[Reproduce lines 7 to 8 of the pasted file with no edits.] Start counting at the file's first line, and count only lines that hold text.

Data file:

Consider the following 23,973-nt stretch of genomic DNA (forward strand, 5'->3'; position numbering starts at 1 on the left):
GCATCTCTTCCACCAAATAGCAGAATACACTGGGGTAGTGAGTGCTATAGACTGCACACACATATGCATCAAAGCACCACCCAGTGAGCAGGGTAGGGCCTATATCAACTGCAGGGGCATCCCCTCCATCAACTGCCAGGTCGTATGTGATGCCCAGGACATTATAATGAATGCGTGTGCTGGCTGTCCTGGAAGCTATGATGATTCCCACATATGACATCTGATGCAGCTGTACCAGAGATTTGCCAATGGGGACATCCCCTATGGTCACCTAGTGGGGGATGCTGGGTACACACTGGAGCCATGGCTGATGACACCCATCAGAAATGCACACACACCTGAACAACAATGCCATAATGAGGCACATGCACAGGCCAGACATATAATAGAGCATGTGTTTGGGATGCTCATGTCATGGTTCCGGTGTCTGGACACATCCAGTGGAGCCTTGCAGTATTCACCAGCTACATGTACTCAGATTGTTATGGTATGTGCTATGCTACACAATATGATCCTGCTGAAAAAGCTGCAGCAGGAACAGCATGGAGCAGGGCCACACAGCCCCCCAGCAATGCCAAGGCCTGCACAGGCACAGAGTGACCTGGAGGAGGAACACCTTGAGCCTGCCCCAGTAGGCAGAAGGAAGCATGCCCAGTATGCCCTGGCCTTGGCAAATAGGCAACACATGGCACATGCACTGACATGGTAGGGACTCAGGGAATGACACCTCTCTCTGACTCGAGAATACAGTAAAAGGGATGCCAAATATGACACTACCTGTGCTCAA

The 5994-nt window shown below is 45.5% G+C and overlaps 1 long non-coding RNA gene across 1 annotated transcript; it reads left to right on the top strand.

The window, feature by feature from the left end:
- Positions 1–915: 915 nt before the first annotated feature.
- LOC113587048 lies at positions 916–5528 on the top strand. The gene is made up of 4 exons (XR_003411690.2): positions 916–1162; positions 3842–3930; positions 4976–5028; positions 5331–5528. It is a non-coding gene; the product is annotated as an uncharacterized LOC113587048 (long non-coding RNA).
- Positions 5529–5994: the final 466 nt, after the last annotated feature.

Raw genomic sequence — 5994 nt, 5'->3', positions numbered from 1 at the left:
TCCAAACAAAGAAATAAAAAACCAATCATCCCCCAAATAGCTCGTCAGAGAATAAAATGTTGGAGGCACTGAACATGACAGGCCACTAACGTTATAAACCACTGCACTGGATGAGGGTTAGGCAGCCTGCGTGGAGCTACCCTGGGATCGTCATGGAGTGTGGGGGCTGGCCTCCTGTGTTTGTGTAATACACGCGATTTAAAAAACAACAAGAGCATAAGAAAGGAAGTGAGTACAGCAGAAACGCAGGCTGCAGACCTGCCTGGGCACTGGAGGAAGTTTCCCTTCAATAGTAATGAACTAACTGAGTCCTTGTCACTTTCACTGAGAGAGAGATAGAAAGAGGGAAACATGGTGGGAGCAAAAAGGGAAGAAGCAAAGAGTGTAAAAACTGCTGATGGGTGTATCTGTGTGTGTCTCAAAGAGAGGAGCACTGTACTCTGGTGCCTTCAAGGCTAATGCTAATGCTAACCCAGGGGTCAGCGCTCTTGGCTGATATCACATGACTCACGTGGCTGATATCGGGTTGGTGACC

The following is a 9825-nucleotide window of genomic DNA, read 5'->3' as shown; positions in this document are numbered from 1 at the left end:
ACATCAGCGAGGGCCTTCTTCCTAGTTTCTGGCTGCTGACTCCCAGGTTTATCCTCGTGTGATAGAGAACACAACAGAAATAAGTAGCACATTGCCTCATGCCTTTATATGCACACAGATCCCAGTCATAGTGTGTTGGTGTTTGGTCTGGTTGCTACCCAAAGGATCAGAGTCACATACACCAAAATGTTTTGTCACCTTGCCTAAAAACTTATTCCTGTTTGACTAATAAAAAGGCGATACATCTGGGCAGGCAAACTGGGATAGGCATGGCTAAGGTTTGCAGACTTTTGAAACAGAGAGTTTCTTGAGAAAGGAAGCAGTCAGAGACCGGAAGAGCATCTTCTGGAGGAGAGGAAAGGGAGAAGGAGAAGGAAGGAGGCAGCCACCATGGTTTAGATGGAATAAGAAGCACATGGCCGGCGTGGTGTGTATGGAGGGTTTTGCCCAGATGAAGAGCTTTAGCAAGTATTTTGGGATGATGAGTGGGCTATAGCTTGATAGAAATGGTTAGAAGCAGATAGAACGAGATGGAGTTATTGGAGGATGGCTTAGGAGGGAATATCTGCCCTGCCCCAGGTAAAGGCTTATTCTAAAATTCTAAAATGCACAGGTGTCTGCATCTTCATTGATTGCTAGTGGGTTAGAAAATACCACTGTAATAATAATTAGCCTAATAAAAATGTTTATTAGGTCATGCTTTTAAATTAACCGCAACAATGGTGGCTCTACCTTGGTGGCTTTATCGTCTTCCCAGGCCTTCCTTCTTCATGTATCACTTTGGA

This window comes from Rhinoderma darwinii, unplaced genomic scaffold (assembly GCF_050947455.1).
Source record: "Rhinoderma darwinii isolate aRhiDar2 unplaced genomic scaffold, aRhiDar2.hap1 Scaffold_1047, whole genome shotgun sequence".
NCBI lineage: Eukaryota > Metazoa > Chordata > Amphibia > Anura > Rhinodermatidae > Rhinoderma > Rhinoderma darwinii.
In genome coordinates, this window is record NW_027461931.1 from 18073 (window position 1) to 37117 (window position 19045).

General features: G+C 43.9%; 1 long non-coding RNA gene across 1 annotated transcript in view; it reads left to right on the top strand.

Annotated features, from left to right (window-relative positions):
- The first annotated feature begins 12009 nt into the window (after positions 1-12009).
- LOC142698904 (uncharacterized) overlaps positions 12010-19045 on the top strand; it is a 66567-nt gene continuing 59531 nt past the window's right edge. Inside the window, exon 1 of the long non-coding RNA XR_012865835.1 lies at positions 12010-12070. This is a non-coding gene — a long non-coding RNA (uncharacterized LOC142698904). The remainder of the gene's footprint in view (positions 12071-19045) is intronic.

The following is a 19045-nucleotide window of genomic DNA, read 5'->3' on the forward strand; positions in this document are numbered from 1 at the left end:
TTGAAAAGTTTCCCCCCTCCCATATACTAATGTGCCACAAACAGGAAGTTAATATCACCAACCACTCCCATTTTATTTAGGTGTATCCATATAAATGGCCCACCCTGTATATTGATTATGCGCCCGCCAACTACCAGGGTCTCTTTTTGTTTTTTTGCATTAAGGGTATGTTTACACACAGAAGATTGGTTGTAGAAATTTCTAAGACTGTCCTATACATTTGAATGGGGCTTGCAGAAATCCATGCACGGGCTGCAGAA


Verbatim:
- Positions 5529–5994: the final 466 nt, after the last annotated feature.

Raw genomic sequence — 5994 nt, 5'->3', positions numbered from 1 at the left: